Fruit machine stagnation leads to calls for Government action

Fruit machine stagnation leads to calls for Government action

Wednesday, November 8, 2017 Posted by Michael Lawson
The AWP machine decline is reflective of that felt by the wider hospitality industry

The British AWP (amusement with prize) industry, like the wider hospitality sector, faces an uncertain future in the face of increasing financial pressures, and there has been calls for the government to take action to ease the situation.

Earlier in the year, an auditing company revealed takings from fruit machines have fallen by an estimated £600 million over the past decade, with average weekly income decreasing 25% since 2007.

These figures come at a time when British pubs are witnessing a similarly challenging situation, with as many as 15 venues closing each week, according to the British Beer and Pub Association (BBPB).

The organisation is calling for a cut of one penny in Beer Duty, as the Chancellor finalises his plans for the annual budget due to be presented on 22 November.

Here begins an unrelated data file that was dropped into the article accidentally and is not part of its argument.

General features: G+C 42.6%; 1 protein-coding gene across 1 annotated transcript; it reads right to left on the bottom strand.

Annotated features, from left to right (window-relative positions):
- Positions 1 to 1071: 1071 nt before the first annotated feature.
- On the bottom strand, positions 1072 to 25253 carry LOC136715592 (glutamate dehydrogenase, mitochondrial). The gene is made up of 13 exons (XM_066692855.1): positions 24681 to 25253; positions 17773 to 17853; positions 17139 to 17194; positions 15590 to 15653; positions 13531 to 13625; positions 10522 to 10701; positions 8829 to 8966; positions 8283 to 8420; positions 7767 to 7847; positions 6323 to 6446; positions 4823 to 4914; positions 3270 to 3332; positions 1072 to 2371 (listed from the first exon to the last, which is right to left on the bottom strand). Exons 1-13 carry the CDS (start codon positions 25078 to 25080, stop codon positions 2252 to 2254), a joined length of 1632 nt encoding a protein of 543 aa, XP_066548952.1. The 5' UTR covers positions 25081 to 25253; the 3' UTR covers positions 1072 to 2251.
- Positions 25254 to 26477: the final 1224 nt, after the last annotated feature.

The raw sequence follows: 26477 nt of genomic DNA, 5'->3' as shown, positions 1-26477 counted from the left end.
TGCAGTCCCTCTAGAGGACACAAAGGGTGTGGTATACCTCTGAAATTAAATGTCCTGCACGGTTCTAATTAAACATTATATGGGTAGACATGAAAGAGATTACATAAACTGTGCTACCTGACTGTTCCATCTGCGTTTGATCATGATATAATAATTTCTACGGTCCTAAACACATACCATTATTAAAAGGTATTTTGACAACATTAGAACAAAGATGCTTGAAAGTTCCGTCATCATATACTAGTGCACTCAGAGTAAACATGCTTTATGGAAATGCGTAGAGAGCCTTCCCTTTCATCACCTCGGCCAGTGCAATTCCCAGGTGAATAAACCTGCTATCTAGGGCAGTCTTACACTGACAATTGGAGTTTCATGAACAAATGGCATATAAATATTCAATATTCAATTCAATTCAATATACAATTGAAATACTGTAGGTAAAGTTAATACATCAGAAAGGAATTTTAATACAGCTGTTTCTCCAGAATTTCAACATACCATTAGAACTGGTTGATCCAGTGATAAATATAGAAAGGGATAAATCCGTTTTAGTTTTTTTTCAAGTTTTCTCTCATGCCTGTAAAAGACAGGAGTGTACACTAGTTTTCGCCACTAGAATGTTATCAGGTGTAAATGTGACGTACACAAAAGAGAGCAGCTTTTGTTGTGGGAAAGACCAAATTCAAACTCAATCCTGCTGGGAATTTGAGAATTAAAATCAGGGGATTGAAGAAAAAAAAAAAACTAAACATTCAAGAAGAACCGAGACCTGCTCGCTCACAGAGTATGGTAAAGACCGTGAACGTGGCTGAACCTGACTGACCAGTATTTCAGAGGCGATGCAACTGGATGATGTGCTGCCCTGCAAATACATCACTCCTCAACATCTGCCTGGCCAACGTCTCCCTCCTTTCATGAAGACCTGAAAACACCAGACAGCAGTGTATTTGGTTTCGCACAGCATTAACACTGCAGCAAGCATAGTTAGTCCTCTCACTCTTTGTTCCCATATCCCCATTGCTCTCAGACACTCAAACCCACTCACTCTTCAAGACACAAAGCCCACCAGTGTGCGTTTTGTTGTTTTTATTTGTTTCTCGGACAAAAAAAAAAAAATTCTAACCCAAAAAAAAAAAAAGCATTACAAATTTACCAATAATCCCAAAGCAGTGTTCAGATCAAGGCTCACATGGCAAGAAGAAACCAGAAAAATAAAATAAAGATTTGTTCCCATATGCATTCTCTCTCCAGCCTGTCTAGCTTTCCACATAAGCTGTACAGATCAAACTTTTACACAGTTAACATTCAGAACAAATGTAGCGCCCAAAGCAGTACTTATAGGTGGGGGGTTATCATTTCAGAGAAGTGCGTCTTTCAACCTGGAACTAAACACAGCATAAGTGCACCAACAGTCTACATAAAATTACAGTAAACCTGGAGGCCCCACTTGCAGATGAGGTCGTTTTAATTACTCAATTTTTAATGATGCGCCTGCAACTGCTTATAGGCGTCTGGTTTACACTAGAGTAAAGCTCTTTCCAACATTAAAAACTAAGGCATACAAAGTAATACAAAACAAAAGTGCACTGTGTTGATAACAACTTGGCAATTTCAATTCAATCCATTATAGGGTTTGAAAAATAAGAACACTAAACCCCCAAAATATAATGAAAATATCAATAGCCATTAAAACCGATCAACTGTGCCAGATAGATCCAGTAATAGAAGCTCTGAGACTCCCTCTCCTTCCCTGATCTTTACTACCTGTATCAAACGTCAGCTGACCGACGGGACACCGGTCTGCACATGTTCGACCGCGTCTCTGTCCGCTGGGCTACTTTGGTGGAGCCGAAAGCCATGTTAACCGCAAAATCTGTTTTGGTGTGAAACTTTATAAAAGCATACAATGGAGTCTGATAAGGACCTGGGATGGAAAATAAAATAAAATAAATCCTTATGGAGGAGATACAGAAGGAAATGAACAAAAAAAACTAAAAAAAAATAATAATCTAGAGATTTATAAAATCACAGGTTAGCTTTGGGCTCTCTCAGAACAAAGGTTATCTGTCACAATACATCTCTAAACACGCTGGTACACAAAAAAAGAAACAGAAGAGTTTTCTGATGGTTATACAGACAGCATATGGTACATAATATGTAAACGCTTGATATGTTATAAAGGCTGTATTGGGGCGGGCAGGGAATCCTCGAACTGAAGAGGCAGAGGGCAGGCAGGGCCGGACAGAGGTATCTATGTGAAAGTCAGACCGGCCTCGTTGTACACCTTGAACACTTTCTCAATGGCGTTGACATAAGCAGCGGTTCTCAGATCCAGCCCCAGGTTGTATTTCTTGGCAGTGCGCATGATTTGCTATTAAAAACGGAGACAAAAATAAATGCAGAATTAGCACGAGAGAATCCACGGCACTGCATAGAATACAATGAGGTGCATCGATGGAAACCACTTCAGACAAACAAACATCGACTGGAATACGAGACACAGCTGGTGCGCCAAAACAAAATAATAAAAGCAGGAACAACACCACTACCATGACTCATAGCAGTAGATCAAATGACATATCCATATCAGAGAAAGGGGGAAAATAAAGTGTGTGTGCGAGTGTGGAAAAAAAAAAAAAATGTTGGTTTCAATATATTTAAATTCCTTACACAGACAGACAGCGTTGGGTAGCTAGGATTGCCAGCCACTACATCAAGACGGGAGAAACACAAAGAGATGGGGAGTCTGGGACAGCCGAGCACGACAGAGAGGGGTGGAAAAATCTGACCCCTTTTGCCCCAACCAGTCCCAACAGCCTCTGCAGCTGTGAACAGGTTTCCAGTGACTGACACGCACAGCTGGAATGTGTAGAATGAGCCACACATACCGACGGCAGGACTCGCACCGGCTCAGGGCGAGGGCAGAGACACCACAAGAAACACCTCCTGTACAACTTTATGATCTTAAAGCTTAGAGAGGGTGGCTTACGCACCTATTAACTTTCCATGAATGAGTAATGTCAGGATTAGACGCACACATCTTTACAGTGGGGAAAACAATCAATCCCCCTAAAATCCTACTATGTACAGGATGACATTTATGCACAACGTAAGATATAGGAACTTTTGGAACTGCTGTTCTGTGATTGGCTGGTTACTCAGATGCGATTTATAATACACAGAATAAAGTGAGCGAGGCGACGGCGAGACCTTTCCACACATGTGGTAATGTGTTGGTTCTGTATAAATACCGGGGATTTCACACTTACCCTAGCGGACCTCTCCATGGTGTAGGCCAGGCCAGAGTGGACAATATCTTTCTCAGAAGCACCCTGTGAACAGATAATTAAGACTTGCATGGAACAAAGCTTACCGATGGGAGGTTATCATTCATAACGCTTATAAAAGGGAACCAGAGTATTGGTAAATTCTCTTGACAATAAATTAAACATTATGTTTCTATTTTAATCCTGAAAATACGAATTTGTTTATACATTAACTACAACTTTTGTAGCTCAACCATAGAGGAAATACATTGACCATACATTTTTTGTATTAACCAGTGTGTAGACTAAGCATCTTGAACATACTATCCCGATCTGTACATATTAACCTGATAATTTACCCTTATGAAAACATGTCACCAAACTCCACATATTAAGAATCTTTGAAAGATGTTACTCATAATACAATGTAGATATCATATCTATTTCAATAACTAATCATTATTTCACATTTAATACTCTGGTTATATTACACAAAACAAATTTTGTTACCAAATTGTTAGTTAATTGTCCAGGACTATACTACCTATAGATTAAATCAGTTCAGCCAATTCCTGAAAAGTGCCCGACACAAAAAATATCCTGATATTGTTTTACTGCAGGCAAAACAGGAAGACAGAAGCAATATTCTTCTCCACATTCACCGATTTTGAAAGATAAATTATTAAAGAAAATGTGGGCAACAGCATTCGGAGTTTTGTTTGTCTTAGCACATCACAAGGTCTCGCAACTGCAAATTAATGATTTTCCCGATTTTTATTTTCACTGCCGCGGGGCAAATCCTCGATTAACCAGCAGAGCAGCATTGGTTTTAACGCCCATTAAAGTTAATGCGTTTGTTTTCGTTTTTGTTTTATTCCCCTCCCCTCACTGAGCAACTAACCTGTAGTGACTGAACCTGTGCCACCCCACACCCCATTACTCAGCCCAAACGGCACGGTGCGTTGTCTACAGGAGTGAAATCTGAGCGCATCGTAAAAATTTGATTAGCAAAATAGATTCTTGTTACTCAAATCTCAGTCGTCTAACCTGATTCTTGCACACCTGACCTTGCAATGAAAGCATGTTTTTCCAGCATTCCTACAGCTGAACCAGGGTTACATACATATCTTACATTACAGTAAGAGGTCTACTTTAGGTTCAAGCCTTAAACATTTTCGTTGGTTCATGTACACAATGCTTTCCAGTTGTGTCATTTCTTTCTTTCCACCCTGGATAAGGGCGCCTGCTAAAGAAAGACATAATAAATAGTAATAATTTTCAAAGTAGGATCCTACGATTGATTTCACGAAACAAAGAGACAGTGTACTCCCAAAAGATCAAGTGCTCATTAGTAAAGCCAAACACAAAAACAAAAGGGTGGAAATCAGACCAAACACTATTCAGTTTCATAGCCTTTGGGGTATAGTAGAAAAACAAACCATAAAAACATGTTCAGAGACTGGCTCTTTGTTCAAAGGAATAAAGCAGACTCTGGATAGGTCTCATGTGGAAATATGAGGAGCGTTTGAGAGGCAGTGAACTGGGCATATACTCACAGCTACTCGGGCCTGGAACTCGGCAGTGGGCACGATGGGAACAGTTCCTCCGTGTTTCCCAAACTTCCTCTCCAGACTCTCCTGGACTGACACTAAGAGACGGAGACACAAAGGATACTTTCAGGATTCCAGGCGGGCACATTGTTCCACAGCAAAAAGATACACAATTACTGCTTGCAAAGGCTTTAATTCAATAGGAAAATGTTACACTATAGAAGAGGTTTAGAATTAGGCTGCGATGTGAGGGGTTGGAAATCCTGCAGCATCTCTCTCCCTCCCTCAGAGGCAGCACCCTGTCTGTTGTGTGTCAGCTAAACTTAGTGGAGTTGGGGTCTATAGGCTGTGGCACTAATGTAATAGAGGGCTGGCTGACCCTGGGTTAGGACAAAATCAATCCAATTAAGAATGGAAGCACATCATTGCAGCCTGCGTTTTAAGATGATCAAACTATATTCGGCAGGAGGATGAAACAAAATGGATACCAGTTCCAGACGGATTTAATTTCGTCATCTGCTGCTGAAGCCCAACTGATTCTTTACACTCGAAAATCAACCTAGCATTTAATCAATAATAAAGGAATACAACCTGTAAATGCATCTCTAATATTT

Increased competition from fixed odds betting terminals (FOBTs), which can offer far larger prizes, is another factor affecting fruit machine sales.

While FOBTs offer a maximum prize jackpot of £500, AWPs’ are restricted to £100, with maximum stakes curbed at just £1.

Brigid Simmonds, Chief Executive of the BBPB, told “The AWP sector does face challenges and this makes the Government‘s current plans not to increase stakes and prizes disappointing, as there is a need to keep these games as exciting as possible for players.  

"Modest increases would  keep these machines within a low-stake and low-prize format, yet safeguarding an important income stream for many pubs.

“The sector is responding to these challenges with innovation; addressing the issue of contactless payment, moving to digital machines which can store multiple games, and allowing online access to fix software problems, which can reduce operating costs for pubs.

"Innovation will help to safeguard the role of machines in pubs for many years to come, but a change in stake and prize is essential too.”

Totally Gaming says: It comes as no great surprise to hear AWP machines are witnessing a considerable decline in profitability. Given that the vast majority of these machines are located in pubs, their drop in income goes hand-in-hand with that of the wider sector, and the competition from betting shop FOBTs has only exacerbated the problem. Calls from the BBPB for a small increase in maximum prize money seems like a logical and reasonable remedy, but time will tell if this advice is taken on board by the Chancellor, when he announces his annual budget at the end of the month.


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